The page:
The Lady Julian (or Juliana) was born about 1342, and when she was thirty years old, she became gravely ill and was expected to die. Then, on the seventh day, the medical crisis passed, and she had a series of fifteen visions, or "showings," in which she was led to contemplate the Passion of Christ. These brought her great peace and joy. She became an anchoress, living in a small hut near to the church in
Although the room where Julian lived and received visitors was destroyed during WW II,
it has been faithfully recreated.
The Second Commemoration of the Week (May 9) is Saint Gregory of Nazianzus
who, with Saints Athanasius, Basil, and John Chrysostom, is a Father of the Church and one of the four Eastern Doctors of the Church. He is known especially for his contributions to the theological definition of the Trinity and the nature of Christ. He, Basil, and Gregory of Nyssa are called the Cappadocian Fathers. Brought up in the Cappadocian town of Nazianzus (present-day Bekar, Turkey), where his father was bishop, Gregory as a young man was reluctant to take a position of responsibility in the church, retiring instead to a monastic community started by Basil in Pontus. He explained this action in his Defense of the Flight to Pontus, which became the basis for works on the priesthood by Saint John Chrysostom and Pope Gregory I. Gregory was consecrated a bishop in 371 but did not become actively involved in ecclesiastical affairs until he assumed leadership (379) of the orthodox community in Constantinople, at a time when the city was divided by controversy between rival Christian groups. He played a leading role at the first Council of Constantinople (381), which continued the definition of Christian teaching begun at the councils of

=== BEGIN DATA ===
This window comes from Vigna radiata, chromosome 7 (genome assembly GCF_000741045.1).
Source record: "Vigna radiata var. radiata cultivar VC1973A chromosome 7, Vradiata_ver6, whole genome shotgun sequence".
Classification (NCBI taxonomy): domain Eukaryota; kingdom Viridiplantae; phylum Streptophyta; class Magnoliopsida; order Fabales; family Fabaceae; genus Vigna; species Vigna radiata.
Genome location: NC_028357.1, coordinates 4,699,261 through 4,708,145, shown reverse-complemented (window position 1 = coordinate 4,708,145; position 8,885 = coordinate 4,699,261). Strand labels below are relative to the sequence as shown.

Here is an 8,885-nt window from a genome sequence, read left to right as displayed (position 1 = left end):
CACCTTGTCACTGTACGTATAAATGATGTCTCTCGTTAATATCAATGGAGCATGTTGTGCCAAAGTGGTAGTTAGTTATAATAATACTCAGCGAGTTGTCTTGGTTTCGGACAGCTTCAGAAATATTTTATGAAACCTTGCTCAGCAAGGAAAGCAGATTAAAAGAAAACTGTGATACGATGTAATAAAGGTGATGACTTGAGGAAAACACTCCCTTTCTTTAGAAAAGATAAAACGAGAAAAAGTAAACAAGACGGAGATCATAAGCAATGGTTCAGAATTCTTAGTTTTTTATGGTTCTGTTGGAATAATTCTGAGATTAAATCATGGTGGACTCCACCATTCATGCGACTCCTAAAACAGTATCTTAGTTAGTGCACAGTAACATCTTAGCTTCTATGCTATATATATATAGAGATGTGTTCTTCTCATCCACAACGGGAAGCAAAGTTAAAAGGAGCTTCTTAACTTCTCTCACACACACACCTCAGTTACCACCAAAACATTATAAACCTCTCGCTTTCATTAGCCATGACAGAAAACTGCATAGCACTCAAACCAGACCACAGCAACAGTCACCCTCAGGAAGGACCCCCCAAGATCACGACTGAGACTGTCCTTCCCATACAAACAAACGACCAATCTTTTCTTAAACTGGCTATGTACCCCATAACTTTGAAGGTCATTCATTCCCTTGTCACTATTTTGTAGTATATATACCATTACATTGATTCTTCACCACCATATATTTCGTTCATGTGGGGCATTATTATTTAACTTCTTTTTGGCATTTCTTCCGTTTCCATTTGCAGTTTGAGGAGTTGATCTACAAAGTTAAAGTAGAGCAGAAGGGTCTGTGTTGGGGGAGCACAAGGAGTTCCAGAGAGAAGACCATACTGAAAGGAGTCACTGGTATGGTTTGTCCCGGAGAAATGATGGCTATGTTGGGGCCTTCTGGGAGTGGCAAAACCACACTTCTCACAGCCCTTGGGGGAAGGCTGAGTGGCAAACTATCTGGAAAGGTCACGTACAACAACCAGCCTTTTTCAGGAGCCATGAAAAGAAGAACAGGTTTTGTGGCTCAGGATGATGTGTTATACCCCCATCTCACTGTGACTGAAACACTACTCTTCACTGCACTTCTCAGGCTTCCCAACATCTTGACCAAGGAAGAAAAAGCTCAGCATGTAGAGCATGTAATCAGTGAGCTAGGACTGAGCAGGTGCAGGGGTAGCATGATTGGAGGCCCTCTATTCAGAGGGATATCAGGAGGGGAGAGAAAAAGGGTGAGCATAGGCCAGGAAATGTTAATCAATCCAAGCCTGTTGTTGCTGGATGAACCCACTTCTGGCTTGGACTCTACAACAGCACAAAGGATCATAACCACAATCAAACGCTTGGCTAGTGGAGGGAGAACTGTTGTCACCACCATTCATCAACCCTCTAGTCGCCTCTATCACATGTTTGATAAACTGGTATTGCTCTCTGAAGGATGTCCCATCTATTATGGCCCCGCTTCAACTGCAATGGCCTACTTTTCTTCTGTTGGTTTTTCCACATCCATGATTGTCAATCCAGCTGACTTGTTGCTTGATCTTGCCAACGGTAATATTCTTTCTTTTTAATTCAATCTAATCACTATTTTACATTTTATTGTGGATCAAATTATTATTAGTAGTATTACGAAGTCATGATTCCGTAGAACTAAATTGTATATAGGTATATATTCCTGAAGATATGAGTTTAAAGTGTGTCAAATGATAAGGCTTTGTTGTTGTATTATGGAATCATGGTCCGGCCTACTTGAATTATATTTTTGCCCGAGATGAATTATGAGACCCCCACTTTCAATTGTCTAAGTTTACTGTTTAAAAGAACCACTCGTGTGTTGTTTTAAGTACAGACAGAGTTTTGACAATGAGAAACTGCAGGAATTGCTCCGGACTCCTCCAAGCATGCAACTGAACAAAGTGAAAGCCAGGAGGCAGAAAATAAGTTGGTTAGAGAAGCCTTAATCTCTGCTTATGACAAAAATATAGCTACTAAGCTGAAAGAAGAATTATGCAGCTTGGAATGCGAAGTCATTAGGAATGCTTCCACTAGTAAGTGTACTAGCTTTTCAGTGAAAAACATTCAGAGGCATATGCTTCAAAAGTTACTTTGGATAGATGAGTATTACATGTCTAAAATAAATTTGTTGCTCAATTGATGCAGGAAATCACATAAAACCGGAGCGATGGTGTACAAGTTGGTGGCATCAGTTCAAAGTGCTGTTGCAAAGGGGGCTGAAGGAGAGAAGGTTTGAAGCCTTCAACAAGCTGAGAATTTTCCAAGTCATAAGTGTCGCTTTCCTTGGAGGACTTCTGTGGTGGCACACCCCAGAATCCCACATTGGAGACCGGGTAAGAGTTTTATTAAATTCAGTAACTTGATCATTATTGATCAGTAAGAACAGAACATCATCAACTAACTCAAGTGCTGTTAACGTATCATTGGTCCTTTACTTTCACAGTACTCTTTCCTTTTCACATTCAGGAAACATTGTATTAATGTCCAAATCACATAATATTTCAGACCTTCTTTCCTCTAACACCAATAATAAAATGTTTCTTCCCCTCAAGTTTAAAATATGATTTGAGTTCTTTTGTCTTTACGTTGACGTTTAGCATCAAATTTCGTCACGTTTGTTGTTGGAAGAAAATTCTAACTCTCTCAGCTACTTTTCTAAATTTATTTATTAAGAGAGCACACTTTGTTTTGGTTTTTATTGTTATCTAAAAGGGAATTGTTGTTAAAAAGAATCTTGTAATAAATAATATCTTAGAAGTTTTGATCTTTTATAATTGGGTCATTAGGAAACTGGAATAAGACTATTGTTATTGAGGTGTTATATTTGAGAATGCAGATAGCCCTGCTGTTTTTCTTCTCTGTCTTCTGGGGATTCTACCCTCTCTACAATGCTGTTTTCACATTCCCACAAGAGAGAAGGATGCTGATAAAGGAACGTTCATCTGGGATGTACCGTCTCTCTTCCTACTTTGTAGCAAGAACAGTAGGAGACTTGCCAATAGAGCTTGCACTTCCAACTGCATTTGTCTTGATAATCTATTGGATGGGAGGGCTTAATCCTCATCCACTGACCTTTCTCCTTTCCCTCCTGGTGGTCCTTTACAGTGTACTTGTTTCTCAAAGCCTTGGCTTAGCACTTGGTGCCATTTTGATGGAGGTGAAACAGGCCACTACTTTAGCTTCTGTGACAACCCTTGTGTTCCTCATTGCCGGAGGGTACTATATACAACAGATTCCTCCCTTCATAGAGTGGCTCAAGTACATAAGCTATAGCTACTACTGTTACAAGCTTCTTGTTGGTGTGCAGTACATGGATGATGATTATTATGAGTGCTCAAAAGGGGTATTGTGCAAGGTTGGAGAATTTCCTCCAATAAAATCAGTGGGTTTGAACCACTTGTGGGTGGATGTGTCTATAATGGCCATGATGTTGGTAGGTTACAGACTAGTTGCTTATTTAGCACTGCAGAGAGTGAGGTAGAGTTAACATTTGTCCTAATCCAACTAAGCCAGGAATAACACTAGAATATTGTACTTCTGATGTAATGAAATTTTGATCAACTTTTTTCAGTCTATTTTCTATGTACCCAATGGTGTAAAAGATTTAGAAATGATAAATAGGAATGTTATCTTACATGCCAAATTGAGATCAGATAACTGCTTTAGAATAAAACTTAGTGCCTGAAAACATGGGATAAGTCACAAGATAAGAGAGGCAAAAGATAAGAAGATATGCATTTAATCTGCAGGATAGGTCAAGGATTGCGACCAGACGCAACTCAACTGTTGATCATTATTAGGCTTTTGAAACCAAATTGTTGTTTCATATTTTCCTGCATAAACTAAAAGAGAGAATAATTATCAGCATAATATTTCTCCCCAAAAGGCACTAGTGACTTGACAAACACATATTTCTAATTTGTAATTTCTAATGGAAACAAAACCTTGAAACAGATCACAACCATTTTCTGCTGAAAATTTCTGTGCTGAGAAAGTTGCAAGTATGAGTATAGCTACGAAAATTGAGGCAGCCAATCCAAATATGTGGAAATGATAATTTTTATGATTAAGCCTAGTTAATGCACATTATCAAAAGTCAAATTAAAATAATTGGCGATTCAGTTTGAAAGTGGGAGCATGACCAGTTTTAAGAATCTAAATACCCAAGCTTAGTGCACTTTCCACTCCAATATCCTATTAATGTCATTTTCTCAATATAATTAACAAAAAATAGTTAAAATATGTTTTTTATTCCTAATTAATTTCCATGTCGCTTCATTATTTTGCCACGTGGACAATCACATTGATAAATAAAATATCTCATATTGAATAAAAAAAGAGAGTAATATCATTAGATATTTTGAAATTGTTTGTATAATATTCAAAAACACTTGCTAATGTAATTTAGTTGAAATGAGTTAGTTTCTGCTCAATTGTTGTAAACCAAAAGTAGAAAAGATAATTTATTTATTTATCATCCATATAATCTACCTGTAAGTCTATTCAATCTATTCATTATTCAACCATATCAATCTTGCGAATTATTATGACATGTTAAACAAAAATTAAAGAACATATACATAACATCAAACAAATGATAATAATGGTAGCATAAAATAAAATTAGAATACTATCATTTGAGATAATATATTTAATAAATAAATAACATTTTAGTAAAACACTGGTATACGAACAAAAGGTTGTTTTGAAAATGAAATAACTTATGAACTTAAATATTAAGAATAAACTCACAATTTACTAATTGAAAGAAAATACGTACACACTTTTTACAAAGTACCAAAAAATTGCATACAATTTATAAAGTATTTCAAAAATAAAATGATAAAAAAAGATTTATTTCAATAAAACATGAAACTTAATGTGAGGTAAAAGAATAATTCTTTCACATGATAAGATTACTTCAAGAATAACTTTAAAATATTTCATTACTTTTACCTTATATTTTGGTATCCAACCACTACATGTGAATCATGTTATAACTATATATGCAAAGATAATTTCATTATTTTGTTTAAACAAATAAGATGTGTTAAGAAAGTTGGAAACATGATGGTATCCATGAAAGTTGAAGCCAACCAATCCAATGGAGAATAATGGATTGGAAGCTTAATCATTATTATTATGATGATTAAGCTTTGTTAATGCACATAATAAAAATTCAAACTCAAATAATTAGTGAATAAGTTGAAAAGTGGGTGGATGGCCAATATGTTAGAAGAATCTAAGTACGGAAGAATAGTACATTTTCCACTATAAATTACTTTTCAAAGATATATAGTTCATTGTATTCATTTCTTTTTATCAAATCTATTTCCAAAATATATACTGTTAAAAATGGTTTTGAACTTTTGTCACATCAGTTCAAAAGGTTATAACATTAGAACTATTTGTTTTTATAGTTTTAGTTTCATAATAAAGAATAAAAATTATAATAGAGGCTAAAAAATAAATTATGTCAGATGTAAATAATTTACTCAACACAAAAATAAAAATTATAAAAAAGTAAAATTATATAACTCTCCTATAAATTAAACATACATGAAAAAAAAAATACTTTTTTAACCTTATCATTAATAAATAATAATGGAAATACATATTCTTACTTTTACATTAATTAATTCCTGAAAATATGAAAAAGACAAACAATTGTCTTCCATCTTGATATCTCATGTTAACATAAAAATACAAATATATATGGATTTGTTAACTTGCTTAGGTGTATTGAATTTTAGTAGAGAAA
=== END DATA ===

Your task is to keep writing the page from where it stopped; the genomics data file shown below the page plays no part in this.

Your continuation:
from ORATION 31
"To us there is One God, for the Godhead is One, and all that proceedeth from Him is referred to One, though we believe in Three Persons. For one is not more and another less God; nor is One before and another after; nor are They divided in will or parted in power; nor can you find here any of the qualities of divisible things; but the Godhead is, to speak concisely, undivided in separate Persons; and there is one mingling of Light, as it were of three suns joined to each other. When then we look at the Godhead, or the First Cause, or the Monarchia, that which we conceive is One; but when we look at the Persons in Whom the Godhead dwells, and at Those Who timelessly and with equal glory have their Being from the First Cause--there are Three Whom we worship."